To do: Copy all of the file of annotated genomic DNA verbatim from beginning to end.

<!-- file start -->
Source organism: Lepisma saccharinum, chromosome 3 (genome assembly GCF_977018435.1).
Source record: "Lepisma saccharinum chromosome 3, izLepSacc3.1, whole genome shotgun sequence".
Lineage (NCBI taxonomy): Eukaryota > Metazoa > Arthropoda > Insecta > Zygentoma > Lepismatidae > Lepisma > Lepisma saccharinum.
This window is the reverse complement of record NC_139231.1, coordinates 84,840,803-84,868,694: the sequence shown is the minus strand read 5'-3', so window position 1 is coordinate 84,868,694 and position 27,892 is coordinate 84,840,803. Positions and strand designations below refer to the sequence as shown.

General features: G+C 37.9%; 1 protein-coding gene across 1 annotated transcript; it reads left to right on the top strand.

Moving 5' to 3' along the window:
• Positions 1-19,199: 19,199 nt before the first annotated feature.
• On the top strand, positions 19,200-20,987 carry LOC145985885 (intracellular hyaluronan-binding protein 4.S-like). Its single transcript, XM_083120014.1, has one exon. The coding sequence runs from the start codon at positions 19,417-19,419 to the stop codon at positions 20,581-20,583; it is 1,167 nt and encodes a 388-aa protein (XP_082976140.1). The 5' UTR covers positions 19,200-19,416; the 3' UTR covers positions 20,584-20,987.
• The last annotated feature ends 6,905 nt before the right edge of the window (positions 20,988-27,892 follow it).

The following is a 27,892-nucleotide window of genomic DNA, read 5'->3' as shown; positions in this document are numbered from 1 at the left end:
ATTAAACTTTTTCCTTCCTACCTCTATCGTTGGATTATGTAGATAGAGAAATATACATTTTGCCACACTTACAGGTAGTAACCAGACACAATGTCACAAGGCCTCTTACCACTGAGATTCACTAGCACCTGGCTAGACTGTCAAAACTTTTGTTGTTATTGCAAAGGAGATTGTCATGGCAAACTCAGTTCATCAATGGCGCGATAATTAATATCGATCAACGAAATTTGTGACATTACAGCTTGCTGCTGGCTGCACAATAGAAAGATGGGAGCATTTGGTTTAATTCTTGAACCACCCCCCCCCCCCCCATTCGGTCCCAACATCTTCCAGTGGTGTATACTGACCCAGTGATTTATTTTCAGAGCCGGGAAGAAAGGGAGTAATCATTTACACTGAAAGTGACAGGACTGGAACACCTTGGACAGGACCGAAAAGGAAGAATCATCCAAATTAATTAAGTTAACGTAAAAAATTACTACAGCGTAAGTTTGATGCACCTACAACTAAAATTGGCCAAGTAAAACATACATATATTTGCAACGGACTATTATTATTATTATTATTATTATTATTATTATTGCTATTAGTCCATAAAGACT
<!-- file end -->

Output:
Source organism: Lepisma saccharinum, chromosome 3 (genome assembly GCF_977018435.1).
Source record: "Lepisma saccharinum chromosome 3, izLepSacc3.1, whole genome shotgun sequence".
Lineage (NCBI taxonomy): Eukaryota > Metazoa > Arthropoda > Insecta > Zygentoma > Lepismatidae > Lepisma > Lepisma saccharinum.
This window is the reverse complement of record NC_139231.1, coordinates 84,840,803-84,868,694: the sequence shown is the minus strand read 5'-3', so window position 1 is coordinate 84,868,694 and position 27,892 is coordinate 84,840,803. Positions and strand designations below refer to the sequence as shown.

General features: G+C 37.9%; 1 protein-coding gene across 1 annotated transcript; it reads left to right on the top strand.

Moving 5' to 3' along the window:
• Positions 1-19,199: 19,199 nt before the first annotated feature.
• On the top strand, positions 19,200-20,987 carry LOC145985885 (intracellular hyaluronan-binding protein 4.S-like). Its single transcript, XM_083120014.1, has one exon. The coding sequence runs from the start codon at positions 19,417-19,419 to the stop codon at positions 20,581-20,583; it is 1,167 nt and encodes a 388-aa protein (XP_082976140.1). The 5' UTR covers positions 19,200-19,416; the 3' UTR covers positions 20,584-20,987.
• The last annotated feature ends 6,905 nt before the right edge of the window (positions 20,988-27,892 follow it).

The following is a 27,892-nucleotide window of genomic DNA, read 5'->3' as shown; positions in this document are numbered from 1 at the left end:
ATTAAACTTTTTCCTTCCTACCTCTATCGTTGGATTATGTAGATAGAGAAATATACATTTTGCCACACTTACAGGTAGTAACCAGACACAATGTCACAAGGCCTCTTACCACTGAGATTCACTAGCACCTGGCTAGACTGTCAAAACTTTTGTTGTTATTGCAAAGGAGATTGTCATGGCAAACTCAGTTCATCAATGGCGCGATAATTAATATCGATCAACGAAATTTGTGACATTACAGCTTGCTGCTGGCTGCACAATAGAAAGATGGGAGCATTTGGTTTAATTCTTGAACCACCCCCCCCCCCCCCATTCGGTCCCAACATCTTCCAGTGGTGTATACTGACCCAGTGATTTATTTTCAGAGCCGGGAAGAAAGGGAGTAATCATTTACACTGAAAGTGACAGGACTGGAACACCTTGGACAGGACCGAAAAGGAAGAATCATCCAAATTAATTAAGTTAACGTAAAAAATTACTACAGCGTAAGTTTGATGCACCTACAACTAAAATTGGCCAAGTAAAACATACATATATTTGCAACGGACTATTATTATTATTATTATTATTATTATTATTATTGCTATTAGTCCATAAAGACT